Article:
Working in Jamaica?
Working in Jamaica
While the nation is probably best known for its popular tourist industry and some famous export goods, such as rum or jerk spices, modern Jamaica is becoming more and more diversified. Manufacturing and agriculture are still important for the economy of this island nation — however, present-day Jamaica is just as reliant on services as other developed countries.
The Main Economic Sectors
Jamaica’s services sector is vital to the country’s economy, creating over 70% of the GDP. The most important branch of this is tourism, which itself contributes 15% of Jamaica’s GDP. The country is well known as a tourist hotspot and attracts a large number of visitors each year, which supports local restaurants and bars, as well as hotels and tourist resorts. This has created a booming industry, especially in the resort regions along the northern and western shores of the country.
Another traditional pillar of the national economy is the bauxite (aluminium ore) industry, which has led to the presence of many large international corporations in Jamaica. Historically, Jamaica has always been one of the leading producers of bauxite, but production has recently declined and contributes less than 5% of the national GDP.
However, Jamaica could still be considered a key player in this industry, as it is ranked sixth in the world for bauxite production as of 2016, ahead of far larger countries such as Russia and Saudi Arabia. Jamaica’s prosperous mining sector also encompasses the production of alumina (aluminium oxide) and gypsum, so it is still an important employer in the country.
Culturally, Jamaica is internationally known for its music industry, and its artists and recording studios are famous all around the world. Recently, the country’s fashion design and filmmaking have also become more popular, with films such as Kingston Paradise (2013) and Out the Gate (2011) achieving much success.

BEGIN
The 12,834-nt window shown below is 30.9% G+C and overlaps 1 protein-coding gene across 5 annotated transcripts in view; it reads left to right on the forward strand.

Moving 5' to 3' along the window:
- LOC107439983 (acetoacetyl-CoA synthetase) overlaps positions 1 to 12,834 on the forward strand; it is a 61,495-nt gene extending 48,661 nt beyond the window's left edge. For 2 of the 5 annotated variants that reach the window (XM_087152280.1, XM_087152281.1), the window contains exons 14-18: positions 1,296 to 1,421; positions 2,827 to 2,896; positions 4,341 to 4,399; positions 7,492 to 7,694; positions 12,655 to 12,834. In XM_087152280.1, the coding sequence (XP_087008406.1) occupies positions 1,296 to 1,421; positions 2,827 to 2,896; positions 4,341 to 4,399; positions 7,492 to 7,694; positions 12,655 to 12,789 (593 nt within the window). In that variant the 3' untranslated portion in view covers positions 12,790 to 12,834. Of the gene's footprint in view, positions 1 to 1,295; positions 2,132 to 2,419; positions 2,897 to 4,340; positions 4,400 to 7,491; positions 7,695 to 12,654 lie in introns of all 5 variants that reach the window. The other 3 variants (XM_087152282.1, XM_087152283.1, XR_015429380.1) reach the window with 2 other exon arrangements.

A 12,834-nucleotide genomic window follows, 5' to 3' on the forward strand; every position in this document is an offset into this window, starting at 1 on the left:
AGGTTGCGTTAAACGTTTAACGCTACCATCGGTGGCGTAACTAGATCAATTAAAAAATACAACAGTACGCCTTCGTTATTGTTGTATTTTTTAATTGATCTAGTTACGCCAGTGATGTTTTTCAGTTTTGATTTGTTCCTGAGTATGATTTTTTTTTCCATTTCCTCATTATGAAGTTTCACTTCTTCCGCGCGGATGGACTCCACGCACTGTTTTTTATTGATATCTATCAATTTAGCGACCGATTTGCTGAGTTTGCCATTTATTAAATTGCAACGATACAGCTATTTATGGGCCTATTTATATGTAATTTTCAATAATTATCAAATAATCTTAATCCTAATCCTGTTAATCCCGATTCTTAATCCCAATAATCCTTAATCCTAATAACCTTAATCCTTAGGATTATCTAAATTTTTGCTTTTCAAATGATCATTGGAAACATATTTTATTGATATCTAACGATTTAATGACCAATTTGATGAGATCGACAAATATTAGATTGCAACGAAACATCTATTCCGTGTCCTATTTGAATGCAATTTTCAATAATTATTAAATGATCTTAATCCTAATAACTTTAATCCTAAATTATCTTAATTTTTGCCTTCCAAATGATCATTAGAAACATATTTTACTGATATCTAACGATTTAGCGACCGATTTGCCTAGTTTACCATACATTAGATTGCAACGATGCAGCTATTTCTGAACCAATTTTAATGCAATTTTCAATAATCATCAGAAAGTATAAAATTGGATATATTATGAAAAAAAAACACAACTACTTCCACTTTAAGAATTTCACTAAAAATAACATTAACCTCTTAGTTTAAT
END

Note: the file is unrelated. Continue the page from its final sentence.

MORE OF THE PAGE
A large proportion of Jamaica’s population works in the unregulated informal sector, which includes everything from family farming to taxi driving, working as domestic help, or street vending. This sector employs a large number of people, many of them low-skilled workers, and it is estimated to generate an economic value equivalent to about 40% of Jamaica’s GDP. Some studies even estimate the value of informal work in Jamaica to be worth as much as 60% of the gross domestic product.
A significant part of Jamaica’s economy, surprisingly, has nothing to do with actually working in the country. Remittances from Jamaicans abroad to their families back home contribute an astonishingly large portion of the national GDP — about 15%, or two billion USD in 2016.
The effects of the severe economic crisis that gripped Jamaica in the 1990s can be seen even to this day, as it left the country with an enormous pile of debt. As of March 2017, the GDP-to-debt ratio was around 115%, and debt payments are still an obstacle that prevents the government from investing more money into making working in Jamaica more feasible for both citizens and foreign investors. This could be done by improving the national infrastructure and education system.
However, in the past few years the government has taken steps towards reducing the debt burden, making it possible to invest where money is needed most, as well as improving circumstances for local residents. This has already shown signs of success, as more foreign companies and expats consider working in Jamaica an attractive option.
We have previously established the importance of the bauxite industry for Jamaica’s economy, and the blows that the 2008 financial crisis dealt this sector were harsh. With the prices on the world market plummeting, three of the four main players in Jamaica’s bauxite and alumina sector had to shut down their operations temporarily, resulting in thousands of lost jobs and, in some cases, even lost pensions. The situation has improved since then, with all three plants being back in business, but working in Jamaica’s most important natural resources sector has yet to become as profitable as before.
Future Projects and Incentives
In recent years, there has been heavy investment into new technologies, with the Caribbean’s largest business park planned to open in Kingston in June 2018. There is also a new annual economic summit, the Destination Experience Summit, aimed at accelerating Jamaica’s economic growth, which appears to be improving and is estimated to rise to 2% in 2017.
These developments could provide the much-needed diversification which would enable Jamaica to be less dependent on outside sources such as tourism and remittances. However, the tourism sector has definitely not been neglected in terms of investment : dozens of new resorts, waterparks and similar attractions are underway, which should provide the local workforce with plentiful opportunities of working in Jamaica’s largest sector.
It is clear that the country needs an infrastructural overhaul, and this appears to be another large sector waiting for future investment. With the brain drain that has long plagued the nation, the need for expats working in Jamaica’s various industries will be around for a long time.
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